The Men of Ninevah

By Francis Frangipane

There are many types of fasts. If you have ever gone on an extended fast, you know it can be a life-changing experience. The sinful king of Nineveh along with the nobles and all the people of his nation fasted completely from food and water. The Lord heard the sincerity in their repentance and spared their nation, making them an example of how prayer, coupled with fasting, touched the heart of God (Jonah 3; Luke 11:32).

A fast can be a powerful tool to help stimulate revival or, conversely, it can degrade into a religious exercise that has almost no spiritual significance. The Pharisees fasted twice a week but did so to be seen of men. Their fast became a thing of religious pride. It was completely without spiritual value.

Examples of True Fasts
At its essence, the purpose of a fast is to help us reach our spiritual destination faster, hence the name fast. Jesus said, "Blessed are those who hunger and thirst for righteousness, for they shall be satisfied" (Matt. 5:6). The goal of our hunger is for righteousness to prevail, either in us personally or in our family, church, city or nation. Fasting takes us there faster.

Yet we must not allow our fast to become a form of self-inflicted punishment. Fasting is not about "severe treatment of the body" (Col. 2:20-23). In truth, a fast is a gift of grace -- an opportunity to engage the Lord in an extended time of desire. During the time you would have nourished your body, nourish yourself spiritually instead. Draw closer to the Lord. Read the Word of God, memorize Scriptures, or pray for yourself and others.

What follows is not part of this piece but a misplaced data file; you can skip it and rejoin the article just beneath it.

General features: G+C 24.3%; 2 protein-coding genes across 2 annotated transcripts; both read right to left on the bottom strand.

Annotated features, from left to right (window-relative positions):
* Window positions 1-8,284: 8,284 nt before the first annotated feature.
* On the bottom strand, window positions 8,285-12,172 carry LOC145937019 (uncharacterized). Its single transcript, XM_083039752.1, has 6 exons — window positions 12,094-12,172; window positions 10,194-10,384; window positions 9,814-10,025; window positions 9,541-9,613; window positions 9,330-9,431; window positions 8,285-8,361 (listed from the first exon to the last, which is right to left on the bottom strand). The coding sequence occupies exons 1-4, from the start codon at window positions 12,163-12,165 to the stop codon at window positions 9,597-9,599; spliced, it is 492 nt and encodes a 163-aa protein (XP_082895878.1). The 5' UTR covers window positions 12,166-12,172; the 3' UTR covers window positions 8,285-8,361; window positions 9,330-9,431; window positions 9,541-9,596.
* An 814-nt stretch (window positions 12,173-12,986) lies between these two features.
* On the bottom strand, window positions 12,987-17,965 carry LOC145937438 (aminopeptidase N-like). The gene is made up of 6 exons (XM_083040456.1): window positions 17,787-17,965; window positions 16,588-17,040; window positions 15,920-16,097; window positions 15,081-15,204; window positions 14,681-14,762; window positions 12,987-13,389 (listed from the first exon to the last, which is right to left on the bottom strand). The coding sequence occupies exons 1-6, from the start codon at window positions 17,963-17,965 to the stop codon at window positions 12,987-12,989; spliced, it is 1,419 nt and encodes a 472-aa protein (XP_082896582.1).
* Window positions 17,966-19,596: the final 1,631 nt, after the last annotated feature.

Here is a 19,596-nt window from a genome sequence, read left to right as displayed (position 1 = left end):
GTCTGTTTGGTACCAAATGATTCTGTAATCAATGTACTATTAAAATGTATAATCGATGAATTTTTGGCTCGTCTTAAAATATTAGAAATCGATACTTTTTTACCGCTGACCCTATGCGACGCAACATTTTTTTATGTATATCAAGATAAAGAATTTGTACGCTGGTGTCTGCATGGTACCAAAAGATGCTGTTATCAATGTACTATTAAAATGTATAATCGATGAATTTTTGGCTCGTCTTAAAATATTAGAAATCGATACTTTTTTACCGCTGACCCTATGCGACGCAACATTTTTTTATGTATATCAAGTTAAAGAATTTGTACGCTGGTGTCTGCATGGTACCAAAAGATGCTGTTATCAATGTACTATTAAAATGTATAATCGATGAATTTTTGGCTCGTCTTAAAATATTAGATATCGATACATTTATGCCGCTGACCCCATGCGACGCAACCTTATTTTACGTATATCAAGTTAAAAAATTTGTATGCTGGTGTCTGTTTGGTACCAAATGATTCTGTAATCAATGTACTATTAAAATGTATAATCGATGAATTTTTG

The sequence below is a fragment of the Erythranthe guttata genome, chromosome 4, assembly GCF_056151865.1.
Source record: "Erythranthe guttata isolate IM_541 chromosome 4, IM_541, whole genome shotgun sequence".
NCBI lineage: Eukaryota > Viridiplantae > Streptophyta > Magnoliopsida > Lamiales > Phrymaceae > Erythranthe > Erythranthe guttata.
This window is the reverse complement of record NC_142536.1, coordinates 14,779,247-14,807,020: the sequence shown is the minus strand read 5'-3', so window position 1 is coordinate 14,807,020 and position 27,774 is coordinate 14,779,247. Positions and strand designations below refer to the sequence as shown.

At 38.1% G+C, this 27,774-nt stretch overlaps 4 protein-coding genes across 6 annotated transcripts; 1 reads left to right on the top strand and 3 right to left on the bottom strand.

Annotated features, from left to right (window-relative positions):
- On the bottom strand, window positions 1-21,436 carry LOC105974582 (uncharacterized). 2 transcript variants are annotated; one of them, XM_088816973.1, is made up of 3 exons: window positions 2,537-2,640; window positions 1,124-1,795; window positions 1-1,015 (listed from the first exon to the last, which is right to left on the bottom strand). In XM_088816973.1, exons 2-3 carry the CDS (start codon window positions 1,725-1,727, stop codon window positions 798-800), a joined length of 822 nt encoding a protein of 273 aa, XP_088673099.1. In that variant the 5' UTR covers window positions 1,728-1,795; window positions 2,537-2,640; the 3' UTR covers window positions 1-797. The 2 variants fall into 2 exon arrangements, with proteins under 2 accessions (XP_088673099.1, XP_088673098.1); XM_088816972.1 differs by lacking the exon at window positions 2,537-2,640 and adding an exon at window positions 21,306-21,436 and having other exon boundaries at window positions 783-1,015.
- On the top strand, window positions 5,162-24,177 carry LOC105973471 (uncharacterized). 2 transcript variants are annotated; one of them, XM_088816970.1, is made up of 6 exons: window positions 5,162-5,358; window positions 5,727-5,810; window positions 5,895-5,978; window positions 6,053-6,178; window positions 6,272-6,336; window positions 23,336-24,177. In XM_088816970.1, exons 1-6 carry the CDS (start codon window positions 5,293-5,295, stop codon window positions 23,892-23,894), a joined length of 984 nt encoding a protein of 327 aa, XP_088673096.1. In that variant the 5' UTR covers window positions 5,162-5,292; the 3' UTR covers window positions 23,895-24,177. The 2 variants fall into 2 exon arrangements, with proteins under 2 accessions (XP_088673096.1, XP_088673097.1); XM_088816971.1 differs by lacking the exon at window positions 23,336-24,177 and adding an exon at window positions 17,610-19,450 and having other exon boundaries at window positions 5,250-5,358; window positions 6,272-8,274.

Isaiah 58 tells us that a fast can also be a time to show God's love to others. The Lord says,

"Is this not the fast which I choose, to loosen the bonds of wickedness, to undo the bands of the yoke, and to let the oppressed go free and break every yoke? Is it not to divide your bread with the hungry and bring the homeless poor into the house; when you see the naked, to cover him?" ---Isaiah 58:6-7

Therefore, when you are fasting from food, consider also ways to help the disadvantaged and hurting. You might even devote your food money to a relief agency who gives care to suffering people in destitute places.

Men of Ninevah
Going back to our opening reference: the king of Nineveh. He led his people into a three day, complete fast. I wouldn’t recommend such a fast, yet this king probably felt he was likely to die anyway because of the decadence of his city. So he abandoned himself and appealed to God in hope that divine mercy might replace God’s judgments.

Jesus Himself praised the Ninevites as an example of the breakthroughs that can endure when people get serious with God.

Friends, we need a breakthrough in America, and some breakthroughs will never come without prayer and fasting. Will we stand with the men of Nineveh?


Adapted from Francis Frangipane's book, Spiritual Discernment and the Mind of Christ, available at www.arrowbookstore.com.